My Debt Story – Emma Drew

A guest post from money-blogger Emma Drew about how she dealt with thousands of pounds worth of credit card debt.

Emma Drew

My husband and I found ourselves in £15,000 worth of credit card debt, and we were able to pay it off in just a few years despite me only earning above minimum wage and my husband being unemployed for six months.

I want to share how we got into debt and some of the strategies we used to pay off our debt while earning a very low wage.

I studied Christian Youth Work at university which is extremely niche. At the end of university, I graduated into the recession and I couldn’t get any job at all. Not just within this field, but any job at all.

I was fortunate enough to be able to move back home, but a lot of my day-to-day spend had to go on credit cards. Then over the years, some other life circumstances came up. I met my now husband, I got a job that earned me a few pence above minimum wage, my then-boyfriend and I moved in together and then he faced 6 months of unemployment.

Before I knew it, we were in £15,000 worth of credit card debt. At the time we were still able to keep up with the minimum payments, but there was a lot of money shuffling going on. We also had to live on an extremely tight budget and there was no money left over after paying the minimum payments. If I didn’t take action soon then we would be in persistent debt.

Our Lightbulb moment

I came across an online calculator that told you how long it would take to pay off your credit cards if you just kept up with just the minimum payments. It actually would have taken us over twenty-four years to pay off the credit cards if we just continued making the minimum payments. Considering most people get a mortgage for 25 years, this really gave me a wake up call. I also worked out that we would pay over £20,000 in interest alone, which was more than the debt itself.

Our plan for getting out of debt

We knew that it would take a few years for us to get out of debt, but we knew that we would have to challenge ourselves. With my low wages and my husband being unemployed for six months, things were tight.

We had to start by getting an overall picture of how our money was doing. This involved getting hold of all of our outstanding balances, interest rates and minimum repayment amount, and building a budget.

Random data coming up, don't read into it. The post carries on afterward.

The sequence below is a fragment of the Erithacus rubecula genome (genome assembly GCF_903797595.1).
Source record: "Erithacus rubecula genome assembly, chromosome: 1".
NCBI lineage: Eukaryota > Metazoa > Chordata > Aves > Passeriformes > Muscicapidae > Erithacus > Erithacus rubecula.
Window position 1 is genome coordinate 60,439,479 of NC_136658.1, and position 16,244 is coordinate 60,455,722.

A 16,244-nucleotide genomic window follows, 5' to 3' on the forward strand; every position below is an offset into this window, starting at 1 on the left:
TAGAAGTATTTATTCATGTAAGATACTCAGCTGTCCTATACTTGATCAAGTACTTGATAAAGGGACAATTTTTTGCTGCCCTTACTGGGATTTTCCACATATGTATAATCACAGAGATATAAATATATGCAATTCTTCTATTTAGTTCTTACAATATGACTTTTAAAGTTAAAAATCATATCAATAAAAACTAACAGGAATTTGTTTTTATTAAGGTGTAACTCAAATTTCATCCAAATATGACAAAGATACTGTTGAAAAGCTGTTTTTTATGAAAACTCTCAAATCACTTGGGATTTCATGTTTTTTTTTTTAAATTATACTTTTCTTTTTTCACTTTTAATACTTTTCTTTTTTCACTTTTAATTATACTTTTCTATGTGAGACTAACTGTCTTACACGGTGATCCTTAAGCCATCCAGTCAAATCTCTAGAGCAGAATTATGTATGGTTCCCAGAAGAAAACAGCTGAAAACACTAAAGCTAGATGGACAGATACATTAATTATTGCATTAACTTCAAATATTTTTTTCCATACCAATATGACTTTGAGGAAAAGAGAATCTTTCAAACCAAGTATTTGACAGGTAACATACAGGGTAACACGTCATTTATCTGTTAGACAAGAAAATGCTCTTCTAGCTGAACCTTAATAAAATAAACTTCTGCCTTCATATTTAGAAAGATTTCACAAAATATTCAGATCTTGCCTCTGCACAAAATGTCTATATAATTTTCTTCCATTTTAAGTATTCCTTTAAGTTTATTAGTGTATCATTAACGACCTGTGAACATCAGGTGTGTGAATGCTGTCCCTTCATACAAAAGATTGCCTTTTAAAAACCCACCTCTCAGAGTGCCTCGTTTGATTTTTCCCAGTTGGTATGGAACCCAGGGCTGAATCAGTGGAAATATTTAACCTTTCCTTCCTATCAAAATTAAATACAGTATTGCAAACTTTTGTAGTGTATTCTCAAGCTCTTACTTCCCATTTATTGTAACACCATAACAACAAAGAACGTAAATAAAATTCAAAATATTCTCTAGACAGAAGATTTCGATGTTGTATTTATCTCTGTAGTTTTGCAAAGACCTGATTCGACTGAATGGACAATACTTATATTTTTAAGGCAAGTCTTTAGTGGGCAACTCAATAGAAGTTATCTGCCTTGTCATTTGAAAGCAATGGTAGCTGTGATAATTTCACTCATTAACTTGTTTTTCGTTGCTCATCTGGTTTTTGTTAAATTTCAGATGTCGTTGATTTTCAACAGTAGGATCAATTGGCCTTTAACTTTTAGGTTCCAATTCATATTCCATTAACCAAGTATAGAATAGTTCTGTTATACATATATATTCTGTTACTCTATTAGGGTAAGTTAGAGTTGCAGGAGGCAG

Using this information we were able to work out a debt snowball, which meant paying off the highest interest credit cards first. It doesn’t matter how you tackle this – some people like to tackle the smallest debts first for the sense of accomplishment.

We also looked to reduce our expenses and increase our income. We were already on a very small budget so there weren’t too many cutbacks to be made, but we still managed to switch our energy supplier, go through our Direct Debits to see if anything could be cancelled and started meal planning to keep our grocery spend down.

We increased our income in a variety of ways because I love . We tried everything from delivering BT phone books to online surveys and selling stuff on eBay. We did whatever we could to make extra money.

credit card to pay for food

We also switched to 0% balance transfer offers where we could. This meant, during that promotional period we weren’t paying interest on those debts. This meant that any money we were paying off went to the debt and not the interest.

How long it took to pay off our credit cards

It took six years from graduating university for us to repay our credit cards. We tracked our payments and balances using a notebook because I spent all day on a computer for work and wanted to write down the credit card payments. I truly believe that this helped me to take more ownership of the repayments.

We were fortunate to be able to keep up with our minimum debt repayments during this time, and wouldn’t have hesitated to get debt advice if we weren’t.

The single most important thing that worked for us was finding out where we stood financially. We needed to know exactly what our debts were and exactly what we were earning. In our case, what we were earning wasn’t covering our outgoings. Facing up to this dark reality was not easy but if we hadn’t, we would still be paying off our debts into our fifties.

Emma runs – her website offers real people real advice about how to really supercharge their earnings and make extra money. If you are looking to make extra money online, find ways to save money and connect with like minded people then you are in the right place.

Posted by in Living with debt